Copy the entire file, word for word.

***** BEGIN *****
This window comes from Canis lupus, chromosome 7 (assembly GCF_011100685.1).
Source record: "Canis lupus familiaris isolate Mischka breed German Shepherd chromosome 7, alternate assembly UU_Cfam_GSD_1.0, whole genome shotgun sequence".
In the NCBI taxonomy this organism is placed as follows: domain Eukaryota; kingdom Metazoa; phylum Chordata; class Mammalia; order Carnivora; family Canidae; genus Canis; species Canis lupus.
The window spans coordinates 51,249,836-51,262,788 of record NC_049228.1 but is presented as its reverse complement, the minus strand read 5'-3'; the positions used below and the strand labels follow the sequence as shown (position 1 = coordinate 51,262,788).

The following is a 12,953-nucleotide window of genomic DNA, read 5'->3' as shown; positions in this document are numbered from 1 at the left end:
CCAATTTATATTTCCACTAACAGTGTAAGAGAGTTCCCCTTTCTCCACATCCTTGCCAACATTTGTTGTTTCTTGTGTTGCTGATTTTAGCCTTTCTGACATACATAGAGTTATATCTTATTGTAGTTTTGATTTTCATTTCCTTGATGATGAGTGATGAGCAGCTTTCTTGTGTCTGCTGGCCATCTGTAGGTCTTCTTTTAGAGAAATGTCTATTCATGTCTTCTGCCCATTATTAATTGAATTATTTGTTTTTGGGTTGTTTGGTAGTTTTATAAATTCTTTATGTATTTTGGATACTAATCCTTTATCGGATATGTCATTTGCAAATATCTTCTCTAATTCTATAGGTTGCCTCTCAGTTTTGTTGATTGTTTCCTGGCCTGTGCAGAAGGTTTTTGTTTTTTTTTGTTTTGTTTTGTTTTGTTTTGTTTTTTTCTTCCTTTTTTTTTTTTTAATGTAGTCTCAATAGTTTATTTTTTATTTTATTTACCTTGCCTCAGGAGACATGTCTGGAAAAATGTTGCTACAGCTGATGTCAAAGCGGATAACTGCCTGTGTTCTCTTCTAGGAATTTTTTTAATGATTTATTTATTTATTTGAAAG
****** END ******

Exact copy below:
This window comes from Canis lupus, chromosome 7 (assembly GCF_011100685.1).
Source record: "Canis lupus familiaris isolate Mischka breed German Shepherd chromosome 7, alternate assembly UU_Cfam_GSD_1.0, whole genome shotgun sequence".
In the NCBI taxonomy this organism is placed as follows: domain Eukaryota; kingdom Metazoa; phylum Chordata; class Mammalia; order Carnivora; family Canidae; genus Canis; species Canis lupus.
The window spans coordinates 51,249,836-51,262,788 of record NC_049228.1 but is presented as its reverse complement, the minus strand read 5'-3'; the positions used below and the strand labels follow the sequence as shown (position 1 = coordinate 51,262,788).

The following is a 12,953-nucleotide window of genomic DNA, read 5'->3' as shown; positions in this document are numbered from 1 at the left end:
CCAATTTATATTTCCACTAACAGTGTAAGAGAGTTCCCCTTTCTCCACATCCTTGCCAACATTTGTTGTTTCTTGTGTTGCTGATTTTAGCCTTTCTGACATACATAGAGTTATATCTTATTGTAGTTTTGATTTTCATTTCCTTGATGATGAGTGATGAGCAGCTTTCTTGTGTCTGCTGGCCATCTGTAGGTCTTCTTTTAGAGAAATGTCTATTCATGTCTTCTGCCCATTATTAATTGAATTATTTGTTTTTGGGTTGTTTGGTAGTTTTATAAATTCTTTATGTATTTTGGATACTAATCCTTTATCGGATATGTCATTTGCAAATATCTTCTCTAATTCTATAGGTTGCCTCTCAGTTTTGTTGATTGTTTCCTGGCCTGTGCAGAAGGTTTTTGTTTTTTTTTGTTTTGTTTTGTTTTGTTTTGTTTTTTTCTTCCTTTTTTTTTTTTTAATGTAGTCTCAATAGTTTATTTTTTATTTTATTTACCTTGCCTCAGGAGACATGTCTGGAAAAATGTTGCTACAGCTGATGTCAAAGCGGATAACTGCCTGTGTTCTCTTCTAGGAATTTTTTTAATGATTTATTTATTTATTTGAAAG